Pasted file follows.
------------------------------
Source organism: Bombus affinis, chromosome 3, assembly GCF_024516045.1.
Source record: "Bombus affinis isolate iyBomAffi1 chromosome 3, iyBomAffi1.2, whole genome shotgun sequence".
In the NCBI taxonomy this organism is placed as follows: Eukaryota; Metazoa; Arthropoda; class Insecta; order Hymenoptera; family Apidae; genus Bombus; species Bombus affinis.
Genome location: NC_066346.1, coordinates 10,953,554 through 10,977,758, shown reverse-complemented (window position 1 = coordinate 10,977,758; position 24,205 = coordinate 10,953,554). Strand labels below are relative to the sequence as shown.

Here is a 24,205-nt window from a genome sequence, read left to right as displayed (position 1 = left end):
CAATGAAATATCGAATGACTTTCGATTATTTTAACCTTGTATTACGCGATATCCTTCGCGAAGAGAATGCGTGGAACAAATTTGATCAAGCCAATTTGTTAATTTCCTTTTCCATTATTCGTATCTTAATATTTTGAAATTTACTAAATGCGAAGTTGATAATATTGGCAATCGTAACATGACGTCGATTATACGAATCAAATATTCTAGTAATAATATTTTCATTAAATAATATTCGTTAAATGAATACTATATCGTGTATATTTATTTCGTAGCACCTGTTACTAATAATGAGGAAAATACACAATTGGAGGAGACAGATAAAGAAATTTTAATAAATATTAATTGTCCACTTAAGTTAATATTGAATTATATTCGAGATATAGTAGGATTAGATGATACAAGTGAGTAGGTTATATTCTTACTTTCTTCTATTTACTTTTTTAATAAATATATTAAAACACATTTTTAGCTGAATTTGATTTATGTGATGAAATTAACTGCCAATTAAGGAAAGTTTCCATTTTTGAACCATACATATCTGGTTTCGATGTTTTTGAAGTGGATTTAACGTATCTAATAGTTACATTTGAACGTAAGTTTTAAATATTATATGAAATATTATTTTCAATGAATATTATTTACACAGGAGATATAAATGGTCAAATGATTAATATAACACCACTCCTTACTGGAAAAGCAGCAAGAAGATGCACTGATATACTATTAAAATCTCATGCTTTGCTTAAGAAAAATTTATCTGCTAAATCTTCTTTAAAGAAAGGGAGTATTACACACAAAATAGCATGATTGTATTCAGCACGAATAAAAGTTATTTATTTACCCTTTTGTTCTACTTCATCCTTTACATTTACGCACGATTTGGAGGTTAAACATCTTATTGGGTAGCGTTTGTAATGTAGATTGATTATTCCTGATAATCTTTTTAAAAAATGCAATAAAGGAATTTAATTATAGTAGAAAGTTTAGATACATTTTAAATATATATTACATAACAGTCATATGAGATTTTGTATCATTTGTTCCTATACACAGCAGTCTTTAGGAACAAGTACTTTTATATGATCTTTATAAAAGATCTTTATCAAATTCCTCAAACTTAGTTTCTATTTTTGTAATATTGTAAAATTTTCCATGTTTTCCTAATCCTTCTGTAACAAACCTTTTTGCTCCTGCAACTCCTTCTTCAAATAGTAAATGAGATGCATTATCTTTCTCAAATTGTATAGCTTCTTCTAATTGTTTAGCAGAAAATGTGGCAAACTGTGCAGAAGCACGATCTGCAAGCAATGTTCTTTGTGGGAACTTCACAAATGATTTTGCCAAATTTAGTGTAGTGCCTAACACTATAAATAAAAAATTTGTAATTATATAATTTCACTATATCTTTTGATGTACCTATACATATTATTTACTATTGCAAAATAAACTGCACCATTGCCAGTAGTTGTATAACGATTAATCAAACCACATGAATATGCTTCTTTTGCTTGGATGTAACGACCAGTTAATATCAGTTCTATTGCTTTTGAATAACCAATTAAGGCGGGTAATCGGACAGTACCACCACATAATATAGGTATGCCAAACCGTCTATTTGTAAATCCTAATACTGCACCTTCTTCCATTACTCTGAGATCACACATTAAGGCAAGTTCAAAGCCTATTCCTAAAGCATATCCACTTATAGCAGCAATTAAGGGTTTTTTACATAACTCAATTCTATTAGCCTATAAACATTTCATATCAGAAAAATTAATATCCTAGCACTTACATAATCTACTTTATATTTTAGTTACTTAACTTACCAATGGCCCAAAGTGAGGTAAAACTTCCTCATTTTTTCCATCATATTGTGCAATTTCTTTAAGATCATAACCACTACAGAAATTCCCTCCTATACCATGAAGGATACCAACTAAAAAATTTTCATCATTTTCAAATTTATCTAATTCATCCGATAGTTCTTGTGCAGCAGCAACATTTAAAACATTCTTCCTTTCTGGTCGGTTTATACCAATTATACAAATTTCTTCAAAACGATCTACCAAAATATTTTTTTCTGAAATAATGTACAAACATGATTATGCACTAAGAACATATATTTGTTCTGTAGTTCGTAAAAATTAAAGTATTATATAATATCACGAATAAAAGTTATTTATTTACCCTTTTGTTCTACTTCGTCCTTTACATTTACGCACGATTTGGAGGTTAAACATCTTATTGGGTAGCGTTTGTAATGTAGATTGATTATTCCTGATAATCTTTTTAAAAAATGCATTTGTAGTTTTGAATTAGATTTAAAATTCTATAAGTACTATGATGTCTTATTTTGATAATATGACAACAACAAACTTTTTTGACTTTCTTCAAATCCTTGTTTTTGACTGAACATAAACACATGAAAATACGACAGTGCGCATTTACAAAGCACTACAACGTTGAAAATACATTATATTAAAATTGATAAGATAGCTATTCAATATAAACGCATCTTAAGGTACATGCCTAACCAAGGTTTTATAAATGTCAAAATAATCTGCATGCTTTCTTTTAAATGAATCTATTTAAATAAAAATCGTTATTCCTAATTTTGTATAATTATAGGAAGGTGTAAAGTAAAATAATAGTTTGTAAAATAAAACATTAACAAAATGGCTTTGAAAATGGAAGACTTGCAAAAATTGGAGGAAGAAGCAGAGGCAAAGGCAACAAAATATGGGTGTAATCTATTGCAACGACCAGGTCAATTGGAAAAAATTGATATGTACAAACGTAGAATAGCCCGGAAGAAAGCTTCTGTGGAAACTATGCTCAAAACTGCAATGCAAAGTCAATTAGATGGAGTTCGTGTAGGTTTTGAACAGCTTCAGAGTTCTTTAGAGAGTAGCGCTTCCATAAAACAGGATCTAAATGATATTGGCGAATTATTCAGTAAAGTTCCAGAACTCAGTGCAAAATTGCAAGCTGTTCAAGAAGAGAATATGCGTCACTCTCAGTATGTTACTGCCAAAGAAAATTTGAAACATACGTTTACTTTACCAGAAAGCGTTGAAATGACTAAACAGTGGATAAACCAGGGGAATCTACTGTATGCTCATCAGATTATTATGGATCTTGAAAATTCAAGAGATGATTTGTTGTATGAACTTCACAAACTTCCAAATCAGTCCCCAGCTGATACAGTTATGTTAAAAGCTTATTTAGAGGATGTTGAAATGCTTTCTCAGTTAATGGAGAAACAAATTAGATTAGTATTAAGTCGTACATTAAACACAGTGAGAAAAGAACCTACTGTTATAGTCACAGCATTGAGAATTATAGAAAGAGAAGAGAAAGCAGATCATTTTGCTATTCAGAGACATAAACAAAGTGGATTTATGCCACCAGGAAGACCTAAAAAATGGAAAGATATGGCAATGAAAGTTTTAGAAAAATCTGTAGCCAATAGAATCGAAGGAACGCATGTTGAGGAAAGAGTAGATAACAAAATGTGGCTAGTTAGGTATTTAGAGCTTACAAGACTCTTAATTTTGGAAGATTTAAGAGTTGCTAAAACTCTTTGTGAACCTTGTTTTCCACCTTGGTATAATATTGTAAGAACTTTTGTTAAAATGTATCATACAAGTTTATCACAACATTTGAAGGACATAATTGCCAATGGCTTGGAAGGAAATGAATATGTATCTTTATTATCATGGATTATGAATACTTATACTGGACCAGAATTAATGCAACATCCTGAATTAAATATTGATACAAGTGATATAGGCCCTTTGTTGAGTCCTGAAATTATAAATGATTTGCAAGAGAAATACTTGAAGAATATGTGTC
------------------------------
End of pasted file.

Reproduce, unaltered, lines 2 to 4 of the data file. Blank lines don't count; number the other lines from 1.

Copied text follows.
Source record: "Bombus affinis isolate iyBomAffi1 chromosome 3, iyBomAffi1.2, whole genome shotgun sequence".
In the NCBI taxonomy this organism is placed as follows: Eukaryota; Metazoa; Arthropoda; class Insecta; order Hymenoptera; family Apidae; genus Bombus; species Bombus affinis.
Genome location: NC_066346.1, coordinates 10,953,554 through 10,977,758, shown reverse-complemented (window position 1 = coordinate 10,977,758; position 24,205 = coordinate 10,953,554). Strand labels below are relative to the sequence as shown.